Before we get to April and all its shenanigans, here’s a final March stack of new books and ARCs to peruse. Find anything here you would want to take home with you? Tell us which ones in the comments!
Because the announcement of the TV deal for The Collapsing Empire has people asking questions, let me quickly catch everyone up.
Here’s where everything stands at the moment. I have four active options at the moment: The Collapsing Empire, Old Man’s War and Redshirts, and a project I can’t talk about yet (but which has been optioned and for which I’ve been paid). I have three other properties that are currently in discussion, which I also can’t talk about yet, but will when I can. Lock In was under option but isn’t now but could be again, hint hint, film/TV people.
All the active options are at various stages in their development processes and it should be noted at any step in that process, a trap door could open up and swallow the project whole. The time to get excited about any optioned work making it to the screen is when you’re actually watching it on the screen. Until then, it doesn’t exist. Projects can literally take years to happen, even when they are actively being worked on. For these as anything, patience is a virtue.
For those wondering if I’m actively involved in these projects, as a general rule at this point we negotiate me being an executive producer on the project. What this means can range depending on project, but generally means that I’ll be looking at scripts and offering other input. I’m open to writing or co-writing scripts, but often the producers already have people they like lined up for that.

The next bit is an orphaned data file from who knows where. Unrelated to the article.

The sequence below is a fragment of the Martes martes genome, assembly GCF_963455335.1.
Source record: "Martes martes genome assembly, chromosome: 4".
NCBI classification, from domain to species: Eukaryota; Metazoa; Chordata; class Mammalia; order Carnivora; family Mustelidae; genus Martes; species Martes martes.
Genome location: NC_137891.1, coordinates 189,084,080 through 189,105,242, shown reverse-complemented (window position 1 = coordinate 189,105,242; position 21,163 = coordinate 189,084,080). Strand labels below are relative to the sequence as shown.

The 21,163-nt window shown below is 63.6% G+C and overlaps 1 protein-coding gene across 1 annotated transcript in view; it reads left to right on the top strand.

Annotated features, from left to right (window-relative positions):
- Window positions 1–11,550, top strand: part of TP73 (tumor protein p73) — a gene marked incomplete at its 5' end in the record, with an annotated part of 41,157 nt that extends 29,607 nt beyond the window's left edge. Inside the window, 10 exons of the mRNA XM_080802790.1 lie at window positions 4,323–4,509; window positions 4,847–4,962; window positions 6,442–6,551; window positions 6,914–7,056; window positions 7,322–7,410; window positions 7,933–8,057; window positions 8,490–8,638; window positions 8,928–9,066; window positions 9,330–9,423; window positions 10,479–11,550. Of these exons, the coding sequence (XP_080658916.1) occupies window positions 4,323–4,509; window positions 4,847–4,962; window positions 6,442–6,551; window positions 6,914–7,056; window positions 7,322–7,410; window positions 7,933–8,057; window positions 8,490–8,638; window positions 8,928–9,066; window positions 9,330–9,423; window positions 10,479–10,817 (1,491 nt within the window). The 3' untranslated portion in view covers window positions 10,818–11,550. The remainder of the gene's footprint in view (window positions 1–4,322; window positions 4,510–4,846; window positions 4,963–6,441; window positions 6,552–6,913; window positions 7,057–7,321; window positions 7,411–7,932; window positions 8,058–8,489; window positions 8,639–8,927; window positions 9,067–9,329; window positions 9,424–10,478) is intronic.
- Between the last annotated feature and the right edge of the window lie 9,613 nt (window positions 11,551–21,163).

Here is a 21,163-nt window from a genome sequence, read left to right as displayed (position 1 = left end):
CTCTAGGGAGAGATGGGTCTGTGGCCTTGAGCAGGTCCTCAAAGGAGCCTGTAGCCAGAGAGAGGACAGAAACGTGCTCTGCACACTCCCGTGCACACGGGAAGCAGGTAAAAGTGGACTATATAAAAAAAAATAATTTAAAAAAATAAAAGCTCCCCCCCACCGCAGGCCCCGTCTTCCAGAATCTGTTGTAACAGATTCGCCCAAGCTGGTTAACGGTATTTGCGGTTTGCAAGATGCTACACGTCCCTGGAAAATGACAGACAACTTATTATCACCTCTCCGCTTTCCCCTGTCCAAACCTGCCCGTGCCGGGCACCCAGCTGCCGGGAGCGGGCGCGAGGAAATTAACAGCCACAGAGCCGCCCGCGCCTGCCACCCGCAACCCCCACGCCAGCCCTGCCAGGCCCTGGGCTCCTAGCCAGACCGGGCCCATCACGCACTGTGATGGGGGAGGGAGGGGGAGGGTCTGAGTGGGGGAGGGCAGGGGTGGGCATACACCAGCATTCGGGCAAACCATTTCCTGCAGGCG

Generally speaking producers and studios like to play things close to the vest, announcement-wise, until there is actually something really big to announce (like greenlighting, principal photography, casting news, etc). Often I will have projects under option that I can’t announce or talk publicly about, because we follow the lead of the people who have secured the option. If I talk about something it’s because I’ve been given clearance to talk about it. I won’t talk about stuff I don’t have clearance for, although I might subtweet about how there’s a cool thing I know that you don’t.
No, I can’t get you a job with the production. No, I can’t hire you to write the screenplay. No, I can’t help you get contacts with the production companies/studios I work with. This is especially the case if I don’t, you know, actually know you as a real live human being. No, please don’t send me screenplays/headshots/etc. I’m not responsible for any of those things. Also generally I don’t cast projects in my head until/unless they get to a point where producers ask me for casting ideas.
Yes, I’m excited about each of these. I would love for one or more to be made and to be a huge hit. No, I will not become rich on film/TV options or at least not for a long time (they pay relatively little up front; the big money is on the back end). And yes, regardless of the success (or not) of any of these, I’ll still be writing the novels I have under contract for Tor. It’s why I have a contract.